Teachers Town Hall in Florida | Schools

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Teachers Town Hall in Florida
Teachers Town Hall in Florida

Teachers Town Hall in Florida

Video Showing: http://www.wjct.tv/video/2237564192/

The recent writing scores for the Florida FCAT – Florida Comprehensive Assessment Test shows that when you change the rules and don’t include the professionals in the management and development of assessment tools children suffer. This is why the Teacher Town Hall at WJCT is an important event and more teachers,
administrators should be involved. The recorded Teacher Town Hall was shown on WJCT Public Broadcasting at 9pm on May 24th  http://wjct.org/americangraduate/
Educators from across the state of Florida
gathered to share their experiences, challenges,  
frustrations, and professional skill sets in a
statewide dialogue on the high school dropout
rate in the Florida educational system of
high schools.

Florida is unique in its graduation standards
for students and state wide assessment tool
FCATFlorida Comprehensive Assessment
Test. The test is designed to challenge
students learning, prepare students for the
work force and entrance into  higher education.

The use of higher  order thinking skills, critical
thinking skills and reasoning are assessed based
on standards of academic progression.
The best intentions of the state legislature is
assessing student growth, student performance
and the ability of students to show AYP or Annual
Yearly Progress, but the results are tragic and
demoralizing for many students. There are
many successes, but the road to student
success is paved with students that are frustrated,
feel unsupported, and stressed, there is a growing
minds set there is a one size fits all to education of children.

Many students moral is lowered or crushed
because their academic lives when they enter third
grade and progress to 12th grade are ruled by
one assessment FCAT http://fcat.fldoe.org/

Teachers are rarely provided the opportunity to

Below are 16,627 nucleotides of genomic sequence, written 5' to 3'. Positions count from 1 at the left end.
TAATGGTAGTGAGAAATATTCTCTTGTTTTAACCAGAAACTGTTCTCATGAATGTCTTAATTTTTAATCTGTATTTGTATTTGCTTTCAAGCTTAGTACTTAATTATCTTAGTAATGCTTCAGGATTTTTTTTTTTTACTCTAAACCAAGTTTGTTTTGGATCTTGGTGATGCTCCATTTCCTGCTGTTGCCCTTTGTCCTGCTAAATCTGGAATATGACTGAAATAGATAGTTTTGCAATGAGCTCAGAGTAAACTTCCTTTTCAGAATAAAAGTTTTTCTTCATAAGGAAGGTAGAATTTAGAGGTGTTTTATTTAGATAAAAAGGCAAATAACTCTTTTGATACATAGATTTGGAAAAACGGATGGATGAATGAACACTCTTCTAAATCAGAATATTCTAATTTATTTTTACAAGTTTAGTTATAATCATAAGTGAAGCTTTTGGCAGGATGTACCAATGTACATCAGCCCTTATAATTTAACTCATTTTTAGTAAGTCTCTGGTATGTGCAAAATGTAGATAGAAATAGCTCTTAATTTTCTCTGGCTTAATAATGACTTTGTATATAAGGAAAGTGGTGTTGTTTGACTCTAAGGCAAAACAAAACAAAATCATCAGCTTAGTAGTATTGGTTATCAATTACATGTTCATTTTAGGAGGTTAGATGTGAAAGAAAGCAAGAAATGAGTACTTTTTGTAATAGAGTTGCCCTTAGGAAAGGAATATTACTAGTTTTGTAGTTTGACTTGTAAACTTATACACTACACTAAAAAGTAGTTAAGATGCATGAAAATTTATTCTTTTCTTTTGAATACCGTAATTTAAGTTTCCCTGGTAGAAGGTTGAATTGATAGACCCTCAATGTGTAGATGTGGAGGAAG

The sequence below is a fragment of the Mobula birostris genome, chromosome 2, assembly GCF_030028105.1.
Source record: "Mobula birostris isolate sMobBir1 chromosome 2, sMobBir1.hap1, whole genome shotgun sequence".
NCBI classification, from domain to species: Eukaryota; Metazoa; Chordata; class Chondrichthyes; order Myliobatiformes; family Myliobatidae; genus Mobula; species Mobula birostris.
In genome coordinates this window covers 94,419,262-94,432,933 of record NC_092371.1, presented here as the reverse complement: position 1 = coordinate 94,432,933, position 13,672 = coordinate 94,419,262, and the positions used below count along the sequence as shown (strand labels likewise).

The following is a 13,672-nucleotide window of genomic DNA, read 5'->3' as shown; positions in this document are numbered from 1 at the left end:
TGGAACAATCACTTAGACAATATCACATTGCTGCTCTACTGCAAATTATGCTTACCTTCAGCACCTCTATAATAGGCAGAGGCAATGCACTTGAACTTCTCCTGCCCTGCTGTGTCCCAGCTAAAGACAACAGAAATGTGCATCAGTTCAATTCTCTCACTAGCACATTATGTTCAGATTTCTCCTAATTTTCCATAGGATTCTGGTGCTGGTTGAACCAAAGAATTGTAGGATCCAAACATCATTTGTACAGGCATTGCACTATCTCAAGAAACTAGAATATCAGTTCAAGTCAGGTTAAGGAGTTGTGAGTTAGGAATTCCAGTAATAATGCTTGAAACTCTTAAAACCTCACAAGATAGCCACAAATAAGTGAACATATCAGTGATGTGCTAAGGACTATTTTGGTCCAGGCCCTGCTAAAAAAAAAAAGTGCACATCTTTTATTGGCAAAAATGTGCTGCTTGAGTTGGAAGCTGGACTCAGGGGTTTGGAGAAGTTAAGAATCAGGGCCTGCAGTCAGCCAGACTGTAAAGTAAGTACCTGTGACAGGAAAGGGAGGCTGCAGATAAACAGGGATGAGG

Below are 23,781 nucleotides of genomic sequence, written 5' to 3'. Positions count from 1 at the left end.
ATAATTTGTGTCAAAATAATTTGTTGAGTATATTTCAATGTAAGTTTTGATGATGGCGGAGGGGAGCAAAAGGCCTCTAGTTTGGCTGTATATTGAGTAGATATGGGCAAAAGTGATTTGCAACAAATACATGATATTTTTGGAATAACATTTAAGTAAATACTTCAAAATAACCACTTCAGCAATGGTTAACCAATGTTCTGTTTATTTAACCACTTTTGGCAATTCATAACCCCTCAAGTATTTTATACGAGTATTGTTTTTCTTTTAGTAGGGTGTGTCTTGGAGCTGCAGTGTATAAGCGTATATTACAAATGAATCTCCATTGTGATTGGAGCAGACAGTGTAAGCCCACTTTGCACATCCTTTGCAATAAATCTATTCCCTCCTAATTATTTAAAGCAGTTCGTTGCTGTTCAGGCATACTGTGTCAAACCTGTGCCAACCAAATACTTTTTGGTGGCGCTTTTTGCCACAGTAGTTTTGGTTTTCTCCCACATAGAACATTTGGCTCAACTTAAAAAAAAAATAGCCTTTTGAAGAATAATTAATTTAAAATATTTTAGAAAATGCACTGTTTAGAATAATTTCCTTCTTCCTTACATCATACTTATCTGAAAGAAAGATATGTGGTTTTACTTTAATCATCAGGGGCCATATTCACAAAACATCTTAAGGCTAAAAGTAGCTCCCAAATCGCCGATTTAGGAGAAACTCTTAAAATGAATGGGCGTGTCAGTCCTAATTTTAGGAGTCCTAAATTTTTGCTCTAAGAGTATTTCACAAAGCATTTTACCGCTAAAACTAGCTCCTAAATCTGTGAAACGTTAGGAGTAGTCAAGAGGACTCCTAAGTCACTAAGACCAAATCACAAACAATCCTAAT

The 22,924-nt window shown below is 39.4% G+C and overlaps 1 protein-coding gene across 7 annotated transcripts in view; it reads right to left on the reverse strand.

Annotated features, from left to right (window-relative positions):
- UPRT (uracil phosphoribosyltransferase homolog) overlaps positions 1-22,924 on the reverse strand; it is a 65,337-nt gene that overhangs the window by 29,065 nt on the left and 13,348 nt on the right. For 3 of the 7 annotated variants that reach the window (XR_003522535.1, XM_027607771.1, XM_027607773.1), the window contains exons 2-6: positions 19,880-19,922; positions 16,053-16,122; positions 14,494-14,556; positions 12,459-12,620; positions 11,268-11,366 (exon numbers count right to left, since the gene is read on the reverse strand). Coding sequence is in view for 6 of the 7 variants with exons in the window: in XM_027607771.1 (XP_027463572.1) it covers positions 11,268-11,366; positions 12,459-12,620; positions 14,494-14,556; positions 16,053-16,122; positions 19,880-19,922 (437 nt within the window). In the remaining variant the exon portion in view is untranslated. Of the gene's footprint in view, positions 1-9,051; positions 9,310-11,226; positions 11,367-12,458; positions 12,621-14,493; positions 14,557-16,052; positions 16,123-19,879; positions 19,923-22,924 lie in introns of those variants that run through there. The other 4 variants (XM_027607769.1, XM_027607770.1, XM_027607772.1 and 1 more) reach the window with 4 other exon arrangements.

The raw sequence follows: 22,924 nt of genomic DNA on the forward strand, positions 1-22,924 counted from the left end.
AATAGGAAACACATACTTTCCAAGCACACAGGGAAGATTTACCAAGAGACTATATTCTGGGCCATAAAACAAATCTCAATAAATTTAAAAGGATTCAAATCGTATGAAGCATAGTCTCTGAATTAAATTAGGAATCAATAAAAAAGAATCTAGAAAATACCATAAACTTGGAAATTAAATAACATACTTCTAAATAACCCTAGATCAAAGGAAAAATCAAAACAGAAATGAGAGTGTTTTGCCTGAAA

share their experiences and wisdom even though
they are the important link and are professionals
in education. Teachers are expected to provide
all the necessary services to students even though
a teacher’s profession is to teach. Teachers
are certified to be professional educators, but
sometimes not listened to by the politicians of
state and national government that neither
understand nor are willing to listen to dedicated
professionals with years of experience,
professional development and higher educational

The experience level attending the Teacher Town
Hall at WJCT ranged from college students
like those attending Edward Waters College
(Michelle McNealy and Brittany Glover) to
professional educators, administrators, guidance
counselors, teachers of The Arts, Sciences, Physical
Education and other disciplines. Several educators
attending had over 30 years of teaching experience.

It was asked how can someone in political office tell
an educated professional educator with over 15, 20
and 25 years how to manage and teach students and
legislative members have never visited a classroom
long enough to learn the environment or know the

Al Letson (a product of Clay County School District)
hosted the conversations, he expertly guided the
energy of the professional educators making sure
that key points were addressed and important
elements elaborated upon. Questions asked
were relevant to the classrooms of schools.

Teachers from South Florida and other schools
districts were even provided transportation so
their collective voices could be heard.
American Graduate’s Teacher Town Hall  
“Addressing Florida’s Dropout Rate” had
teachers from Duval, Clay, Volusia, Orange,
and those located  in Tampa, Daytona Beach
as stated and other districts expressed and
demonstrated their solidarity to their profession.  

The admiration and respect to each other as
professional educators not “baby sitters”
as some negatively address teachers was
evident in their combined agreement on key
issues. During the discussion many key areas
were addressed:

Students should be directed to higher edu-
cation after high school, but also to vocational
skills that are still needed in society. The
importance of The Arts in education; The Arts
help students to think on different levels that